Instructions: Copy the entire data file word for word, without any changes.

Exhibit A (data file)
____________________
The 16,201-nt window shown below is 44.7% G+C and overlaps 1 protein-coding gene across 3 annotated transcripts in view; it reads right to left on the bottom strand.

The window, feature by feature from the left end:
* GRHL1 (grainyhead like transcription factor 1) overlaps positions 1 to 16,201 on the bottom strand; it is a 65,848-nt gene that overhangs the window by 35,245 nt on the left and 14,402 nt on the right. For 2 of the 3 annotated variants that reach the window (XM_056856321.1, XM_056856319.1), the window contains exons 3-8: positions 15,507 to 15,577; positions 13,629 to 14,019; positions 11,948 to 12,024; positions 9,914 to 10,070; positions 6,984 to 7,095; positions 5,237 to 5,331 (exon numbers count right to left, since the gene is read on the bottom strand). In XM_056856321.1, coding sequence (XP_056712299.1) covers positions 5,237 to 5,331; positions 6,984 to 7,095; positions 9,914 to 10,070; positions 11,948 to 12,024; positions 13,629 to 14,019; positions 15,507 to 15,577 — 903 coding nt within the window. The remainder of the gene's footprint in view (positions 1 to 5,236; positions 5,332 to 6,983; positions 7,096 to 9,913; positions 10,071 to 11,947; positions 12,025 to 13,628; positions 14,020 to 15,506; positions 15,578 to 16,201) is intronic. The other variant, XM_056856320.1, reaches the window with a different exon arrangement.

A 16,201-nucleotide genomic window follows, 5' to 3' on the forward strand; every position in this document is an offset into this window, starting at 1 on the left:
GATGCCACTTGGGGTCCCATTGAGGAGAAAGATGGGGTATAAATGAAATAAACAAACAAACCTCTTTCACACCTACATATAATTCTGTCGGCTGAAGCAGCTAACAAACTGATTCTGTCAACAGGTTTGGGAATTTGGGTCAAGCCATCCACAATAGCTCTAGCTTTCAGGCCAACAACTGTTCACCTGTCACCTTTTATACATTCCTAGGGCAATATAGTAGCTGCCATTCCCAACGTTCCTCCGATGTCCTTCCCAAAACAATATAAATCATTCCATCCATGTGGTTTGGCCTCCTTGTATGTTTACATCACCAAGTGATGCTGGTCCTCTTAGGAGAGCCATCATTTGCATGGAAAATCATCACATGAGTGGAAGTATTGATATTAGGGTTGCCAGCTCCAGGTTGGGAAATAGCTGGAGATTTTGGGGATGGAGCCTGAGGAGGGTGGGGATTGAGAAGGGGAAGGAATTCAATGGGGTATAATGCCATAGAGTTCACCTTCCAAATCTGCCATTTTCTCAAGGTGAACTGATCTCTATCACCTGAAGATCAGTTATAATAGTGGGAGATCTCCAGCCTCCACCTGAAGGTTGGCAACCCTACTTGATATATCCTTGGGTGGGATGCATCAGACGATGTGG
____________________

The 16,201-nt window shown below is 44.7% G+C and overlaps 1 protein-coding gene across 3 annotated transcripts in view; it reads right to left on the bottom strand.

The window, feature by feature from the left end:
* GRHL1 (grainyhead like transcription factor 1) overlaps positions 1 to 16,201 on the bottom strand; it is a 65,848-nt gene that overhangs the window by 35,245 nt on the left and 14,402 nt on the right. For 2 of the 3 annotated variants that reach the window (XM_056856321.1, XM_056856319.1), the window contains exons 3-8: positions 15,507 to 15,577; positions 13,629 to 14,019; positions 11,948 to 12,024; positions 9,914 to 10,070; positions 6,984 to 7,095; positions 5,237 to 5,331 (exon numbers count right to left, since the gene is read on the bottom strand). In XM_056856321.1, coding sequence (XP_056712299.1) covers positions 5,237 to 5,331; positions 6,984 to 7,095; positions 9,914 to 10,070; positions 11,948 to 12,024; positions 13,629 to 14,019; positions 15,507 to 15,577 — 903 coding nt within the window. The remainder of the gene's footprint in view (positions 1 to 5,236; positions 5,332 to 6,983; positions 7,096 to 9,913; positions 10,071 to 11,947; positions 12,025 to 13,628; positions 14,020 to 15,506; positions 15,578 to 16,201) is intronic. The other variant, XM_056856320.1, reaches the window with a different exon arrangement.

A 16,201-nucleotide genomic window follows, 5' to 3' on the forward strand; every position in this document is an offset into this window, starting at 1 on the left:
GATGCCACTTGGGGTCCCATTGAGGAGAAAGATGGGGTATAAATGAAATAAACAAACAAACCTCTTTCACACCTACATATAATTCTGTCGGCTGAAGCAGCTAACAAACTGATTCTGTCAACAGGTTTGGGAATTTGGGTCAAGCCATCCACAATAGCTCTAGCTTTCAGGCCAACAACTGTTCACCTGTCACCTTTTATACATTCCTAGGGCAATATAGTAGCTGCCATTCCCAACGTTCCTCCGATGTCCTTCCCAAAACAATATAAATCATTCCATCCATGTGGTTTGGCCTCCTTGTATGTTTACATCACCAAGTGATGCTGGTCCTCTTAGGAGAGCCATCATTTGCATGGAAAATCATCACATGAGTGGAAGTATTGATATTAGGGTTGCCAGCTCCAGGTTGGGAAATAGCTGGAGATTTTGGGGATGGAGCCTGAGGAGGGTGGGGATTGAGAAGGGGAAGGAATTCAATGGGGTATAATGCCATAGAGTTCACCTTCCAAATCTGCCATTTTCTCAAGGTGAACTGATCTCTATCACCTGAAGATCAGTTATAATAGTGGGAGATCTCCAGCCTCCACCTGAAGGTTGGCAACCCTACTTGATATATCCTTGGGTGGGATGCATCAGACGATGTGG